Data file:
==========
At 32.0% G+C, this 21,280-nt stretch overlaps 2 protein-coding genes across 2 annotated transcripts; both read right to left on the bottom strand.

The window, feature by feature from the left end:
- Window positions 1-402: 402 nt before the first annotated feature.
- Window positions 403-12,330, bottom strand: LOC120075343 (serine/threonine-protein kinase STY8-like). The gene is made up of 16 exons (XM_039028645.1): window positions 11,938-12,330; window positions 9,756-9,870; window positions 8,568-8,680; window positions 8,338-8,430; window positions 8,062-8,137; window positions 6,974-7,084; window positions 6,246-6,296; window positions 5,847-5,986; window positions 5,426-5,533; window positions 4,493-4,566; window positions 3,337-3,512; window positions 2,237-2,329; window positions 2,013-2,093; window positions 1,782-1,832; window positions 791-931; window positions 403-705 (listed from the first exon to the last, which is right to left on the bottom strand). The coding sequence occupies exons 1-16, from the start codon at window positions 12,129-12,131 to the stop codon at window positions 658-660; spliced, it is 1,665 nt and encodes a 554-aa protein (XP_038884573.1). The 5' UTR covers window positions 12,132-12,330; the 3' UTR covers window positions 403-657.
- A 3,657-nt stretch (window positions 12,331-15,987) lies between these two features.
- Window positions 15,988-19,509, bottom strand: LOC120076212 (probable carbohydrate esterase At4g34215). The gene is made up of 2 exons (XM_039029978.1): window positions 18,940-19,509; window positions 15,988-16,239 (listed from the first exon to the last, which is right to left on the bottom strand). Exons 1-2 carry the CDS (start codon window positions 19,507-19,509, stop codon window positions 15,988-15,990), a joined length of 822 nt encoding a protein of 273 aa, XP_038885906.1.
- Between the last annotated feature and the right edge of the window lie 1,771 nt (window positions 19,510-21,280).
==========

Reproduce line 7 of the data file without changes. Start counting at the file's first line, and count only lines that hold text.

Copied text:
- Between the last annotated feature and the right edge of the window lie 1,771 nt (window positions 19,510-21,280).